FLORENCE — Mark Tapia, of Casa Grande, sits in the Pinal County Adult Detention Center charged with aggravated assault and disorderly conduct.

On Monday, the 38-year-old Tapia asked for a lower bond amount so he could get out of jail, but instead he got more warnings from the judge.

During a release modification hearing, Pinal County Superior Court Judge Patrick Gard maintained his Nov. 20 declaration that Tapia is non-bondable.

According to Detective Dave Linehan of the Casa Grande Police Department, Tapia was arrested in January for domestic violence aggravated assault of his wife and four children.

He was released from jail and was staying at his parents’ house but he continued to contact his children and wife. He is accused by state prosecutors of writing a letter to his family from the jail.

He was under an order of protection not to contact them.

Tapia allegedly attempted to take two of the children off a school bus on Oct. 28 despite the order of protection and police were called. The children were taken to the nurse’s office and Tapia left the area. He is also accused of emailing his wife that same morning despite the court order, according to Linehan.

He said Tapia made suicidal statements in the email. He later made suicidal statements to police and was taken to a hospital for evaluation in mid-October. On Oct. 31, he made contact with his wife in the parking lot where she worked.

After a short conversation with him, she left and police found Tapia walking a few blocks from their house.

Under cross-examination, defense attorney James Soslowsky got the detective to admit that the locations where Tapia was located are not listed on the protection order as protected areas.

Linehan said neither child had verbal contact with their father and he was 60 to 80 feet away. He also said that Tapia requested contact only with the younger child at the school and that child is not listed on the protection order.

Tapia was being held in jail pending the posting of a $50,000 secured bond until being declared non-bondable by Gard on Nov. 20.

Tapia continues to write letters to his family despite court orders and the state continues to file charges on him for writing them.

“If you haven’t figured it out at this time, they’re going to charge you with more counts, tie you up and put you in prison for years,” Gard told Tapia. “Every time you send a letter. Every time you make a phone call. You just don’t get it. It is a violation of my orders. You are only making it worse for yourself. I will tell you for the third and final time. Don’t contact the victims.”

Tapia is scheduled to appear for a status conference on Jan. 6. The original case is set for trial on Feb. 25 though it will not likely be held at that time.

Sentences for murder, shooting on GRIC

PHOENIX — A 34-year-old Casa Grande man was sentenced for a 2018 murder on the Gila River Indian Community.

On Nov. 18, Timothy Wayne Lewis Jr. was sentenced by U.S. District Judge Susan M. Brnovich to 17½ years in prison, to be followed by five years of supervised release. The defendant pleaded guilty on May 20 to second-degree murder.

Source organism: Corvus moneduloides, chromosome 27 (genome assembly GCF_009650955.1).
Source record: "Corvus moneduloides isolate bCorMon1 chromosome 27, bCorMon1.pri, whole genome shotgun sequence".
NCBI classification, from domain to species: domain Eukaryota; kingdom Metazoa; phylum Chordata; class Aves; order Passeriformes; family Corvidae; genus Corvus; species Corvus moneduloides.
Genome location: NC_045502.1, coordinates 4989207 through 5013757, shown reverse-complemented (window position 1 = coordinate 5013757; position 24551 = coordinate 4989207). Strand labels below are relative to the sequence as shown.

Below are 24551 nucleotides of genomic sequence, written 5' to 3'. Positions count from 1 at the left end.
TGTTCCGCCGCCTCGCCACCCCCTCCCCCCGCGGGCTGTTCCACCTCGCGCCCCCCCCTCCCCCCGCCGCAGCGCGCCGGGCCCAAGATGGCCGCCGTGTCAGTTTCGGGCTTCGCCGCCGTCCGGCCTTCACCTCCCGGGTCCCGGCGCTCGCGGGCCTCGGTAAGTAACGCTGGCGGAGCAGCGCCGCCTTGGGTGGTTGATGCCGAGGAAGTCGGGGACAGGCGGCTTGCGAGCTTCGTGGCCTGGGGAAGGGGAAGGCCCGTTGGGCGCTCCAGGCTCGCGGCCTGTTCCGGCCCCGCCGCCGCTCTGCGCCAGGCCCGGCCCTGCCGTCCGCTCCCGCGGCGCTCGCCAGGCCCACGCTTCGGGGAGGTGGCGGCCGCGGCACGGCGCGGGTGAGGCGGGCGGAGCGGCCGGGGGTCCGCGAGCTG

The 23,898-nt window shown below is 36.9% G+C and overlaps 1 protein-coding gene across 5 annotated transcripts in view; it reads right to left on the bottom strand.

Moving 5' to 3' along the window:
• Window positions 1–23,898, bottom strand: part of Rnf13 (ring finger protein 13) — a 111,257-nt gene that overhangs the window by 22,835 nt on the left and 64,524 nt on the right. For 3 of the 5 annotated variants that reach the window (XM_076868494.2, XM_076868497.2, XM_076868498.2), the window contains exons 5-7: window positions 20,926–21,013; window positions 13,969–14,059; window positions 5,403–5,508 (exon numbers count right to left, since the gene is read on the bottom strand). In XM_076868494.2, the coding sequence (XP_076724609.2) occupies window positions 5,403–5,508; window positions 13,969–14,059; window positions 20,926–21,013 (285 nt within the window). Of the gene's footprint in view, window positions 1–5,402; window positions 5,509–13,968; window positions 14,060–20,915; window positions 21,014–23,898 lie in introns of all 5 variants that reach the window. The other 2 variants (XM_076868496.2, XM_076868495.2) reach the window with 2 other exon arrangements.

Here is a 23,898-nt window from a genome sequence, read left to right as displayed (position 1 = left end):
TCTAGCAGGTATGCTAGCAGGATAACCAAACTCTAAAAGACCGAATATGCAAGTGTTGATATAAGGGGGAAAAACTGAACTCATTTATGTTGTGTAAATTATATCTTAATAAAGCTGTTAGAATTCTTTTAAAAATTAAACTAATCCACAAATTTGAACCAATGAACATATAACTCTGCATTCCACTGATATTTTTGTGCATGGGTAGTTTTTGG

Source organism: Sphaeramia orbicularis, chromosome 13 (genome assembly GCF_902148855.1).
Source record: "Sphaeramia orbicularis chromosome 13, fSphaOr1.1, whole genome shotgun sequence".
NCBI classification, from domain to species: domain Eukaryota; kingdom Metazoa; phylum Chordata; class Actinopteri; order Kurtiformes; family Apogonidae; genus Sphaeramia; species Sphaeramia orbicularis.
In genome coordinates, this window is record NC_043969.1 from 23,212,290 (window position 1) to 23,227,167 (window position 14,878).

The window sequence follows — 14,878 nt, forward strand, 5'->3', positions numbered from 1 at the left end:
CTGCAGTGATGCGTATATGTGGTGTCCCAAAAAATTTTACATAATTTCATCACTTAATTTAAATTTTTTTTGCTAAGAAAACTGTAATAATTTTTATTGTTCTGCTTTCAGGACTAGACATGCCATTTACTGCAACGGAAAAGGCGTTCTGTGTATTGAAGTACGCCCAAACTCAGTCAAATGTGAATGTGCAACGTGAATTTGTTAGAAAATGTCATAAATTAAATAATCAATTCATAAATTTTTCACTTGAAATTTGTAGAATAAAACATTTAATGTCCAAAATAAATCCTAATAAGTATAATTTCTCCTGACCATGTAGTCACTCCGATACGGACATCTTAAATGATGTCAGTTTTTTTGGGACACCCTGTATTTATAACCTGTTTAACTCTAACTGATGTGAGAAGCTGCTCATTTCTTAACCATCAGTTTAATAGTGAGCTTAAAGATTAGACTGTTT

On Sept. 26, 2018, the defendant shot and killed the victim. The murder took place on the Gila River Indian Community, and the victim was a Gila River tribal member. Lewis is a member of the Tohono O’odham Nation.

The investigation in this case was conducted by the Gila River Police Department. The prosecution was handled by Assistant U.S. Attorney Raynette Logan, who is based in Phoenix.

  • PHOENIX — A 36-year-old Florence man was sentenced to eight years in prison following his guilty plea to the 2018 shooting of another man with a shotgun on the Gila River Indian Community

On Nov. 25, Michael Joseph Davis was sentenced by U.S. District Judge Dominic W. Lanza to eight years in prison, to be followed by three years of supervised release. The defendant pleaded guilty on Aug. 12 to assault resulting in serious bodily injury.

On Oct. 7, 2018, the defendant shot the victim three times with a shotgun, causing serious bodily injury, according to a U.S. Justice Department press release. The shooting took place on the Gila River Indian Community, and both the defendant and victim are Gila River tribal members.

The investigation in this case was conducted by the Gila River Police Department. The prosecution was handled by Assistant U.S. Attorney Raynette Logan, who is based in Phoenix.

Darr sentence delayed

FLORENCE — A Maricopa mother who pleaded guilty to two counts of child abuse was not sentenced Monday after character witnesses failed to appear in court.

Erin Darr, 36, was scheduled to be sentenced at Pinal County Superior Court by Judge Christopher O’Neil, but when character witnesses did not show, the defense asked for a 30-day continuance.

O’Neil was perturbed by the request, saying he had more than enough evidence to move forward with or without people speaking on Darr’s behalf.

“I have spent hours reviewing materials for today’s hearing,” said O’Neil, adding that included several letters written by people speaking to Darr’s character.

Ultimately, O’Neil agreed to a compromise. Instead of granting the defense’s request to move the sentencing into January, he set a sentencing hearing for Dec. 18.

That hearing date was in accordance with a request from the prosecution, which asked if the date were to be continued that it be sometime before the end of the calendar year.

Darr’s defense attorney said he wanted “people to understand who she is” before a sentence was rendered. He said that couldn’t be achieved unless her character witnesses were allowed to speak.

Darr, accused of forcing a child to eat vomit, was initially charged with 10 counts of child abuse and was arrested last December. Her trial was scheduled to begin Nov. 5.

Court records show Darr pleaded guilty to two counts of child abuse Sept. 18.

— Brian Wright, Staff Writer

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